...oh, and here it is covered by Butthole Surfers.
posted by PlusDistance at 8:55 PM on February 21, 2013 [1 favorite]


There's no need to fear...
..Underdog was here.

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posted by eriko at 8:56 PM on February 21, 2013


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And a Big G.

Actually Tennessee Tuxedo had a separate show that started a year earlier (with Don Adams in the title role), inserting a two-minute usually-not-animated lesson on something into each 9 minute cartoon in order to make it fall into "educational" category. The shows were combined in reruns a few years later. His first show was "King Leonardo and His Short Subjects", which started a year after Bullwinkle (and contributed some recycled segments to Underdog & Tennessee). As a kid, I saw Biggers' and Stovers' names and "Total Television Productions" on all three shows (I was such a cartoon nerd).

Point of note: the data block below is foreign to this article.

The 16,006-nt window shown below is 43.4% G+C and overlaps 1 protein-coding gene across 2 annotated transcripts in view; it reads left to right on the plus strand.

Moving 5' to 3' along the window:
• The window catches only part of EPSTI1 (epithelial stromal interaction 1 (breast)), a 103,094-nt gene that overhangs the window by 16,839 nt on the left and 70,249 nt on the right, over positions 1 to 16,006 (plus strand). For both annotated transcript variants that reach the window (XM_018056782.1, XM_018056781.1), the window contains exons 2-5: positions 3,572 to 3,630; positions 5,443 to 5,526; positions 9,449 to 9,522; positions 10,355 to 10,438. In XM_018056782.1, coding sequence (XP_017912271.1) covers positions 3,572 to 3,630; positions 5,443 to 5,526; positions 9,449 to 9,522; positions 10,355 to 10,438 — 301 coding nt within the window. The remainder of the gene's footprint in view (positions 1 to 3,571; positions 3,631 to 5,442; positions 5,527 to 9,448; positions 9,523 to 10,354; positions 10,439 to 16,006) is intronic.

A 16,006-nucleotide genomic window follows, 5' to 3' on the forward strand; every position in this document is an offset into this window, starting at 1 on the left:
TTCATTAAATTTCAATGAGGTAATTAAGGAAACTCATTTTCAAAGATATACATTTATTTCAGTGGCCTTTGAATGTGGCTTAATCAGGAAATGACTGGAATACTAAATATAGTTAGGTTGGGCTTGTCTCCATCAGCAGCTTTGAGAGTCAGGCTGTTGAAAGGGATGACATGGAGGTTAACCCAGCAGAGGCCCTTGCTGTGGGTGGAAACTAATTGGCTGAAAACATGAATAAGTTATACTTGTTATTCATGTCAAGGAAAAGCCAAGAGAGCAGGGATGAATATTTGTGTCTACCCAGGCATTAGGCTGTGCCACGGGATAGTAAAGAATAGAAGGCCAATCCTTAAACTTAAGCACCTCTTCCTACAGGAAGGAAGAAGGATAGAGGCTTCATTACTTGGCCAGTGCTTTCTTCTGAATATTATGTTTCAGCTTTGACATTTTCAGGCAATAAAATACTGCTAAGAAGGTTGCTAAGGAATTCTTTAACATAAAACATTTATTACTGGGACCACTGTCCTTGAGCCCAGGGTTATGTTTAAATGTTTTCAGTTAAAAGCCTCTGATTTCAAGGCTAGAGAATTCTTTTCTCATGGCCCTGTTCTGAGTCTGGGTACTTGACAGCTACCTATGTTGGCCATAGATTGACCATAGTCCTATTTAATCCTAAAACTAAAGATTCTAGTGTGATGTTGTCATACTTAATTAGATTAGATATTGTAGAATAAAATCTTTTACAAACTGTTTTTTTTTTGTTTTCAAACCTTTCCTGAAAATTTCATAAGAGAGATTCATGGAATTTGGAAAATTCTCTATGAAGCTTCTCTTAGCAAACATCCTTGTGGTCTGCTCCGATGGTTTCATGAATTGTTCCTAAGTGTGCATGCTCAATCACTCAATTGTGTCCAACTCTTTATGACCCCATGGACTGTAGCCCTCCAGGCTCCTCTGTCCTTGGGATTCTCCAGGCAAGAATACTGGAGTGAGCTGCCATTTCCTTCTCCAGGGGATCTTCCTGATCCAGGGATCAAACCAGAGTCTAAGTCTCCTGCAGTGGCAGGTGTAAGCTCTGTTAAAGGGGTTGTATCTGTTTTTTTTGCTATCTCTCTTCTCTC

Underdog didn't so much compete for a timeslot with Bullwinkle but for budget with the sponsor General Mills (who had underwritten Jay Ward & Company from the start). They also used "Gamma Productions" for the physical animation, a company started by General Mills for their sponsored cartoons and based in Mexico to save money. As was obvious in the first season of Bullwinkle, the animators were mostly getting on-the-job training, but by the time Underdog came around, they were as competent as the Americans working for Hanna-Barbera. But I recall Biggers' characters getting onto the packages of General Mills cereals more often than Ward's (I don't think they went to 'product characters' like Trix Rabbit and Lucky the Leprechaun until federal regulations forced them to separate the cereals from the shows)

Another thing they 'borrowed' from Jay Ward was putting 4-minute episodes of the starring character, Underdog, at the start and end of the show, as part of a serialized adventure (although Bullwinkle's cliffhangers were far less dramatic). But Underdog's adventures never ran more than four parts. (A couple Bullwinkle stories meandered for 30-40 episodes)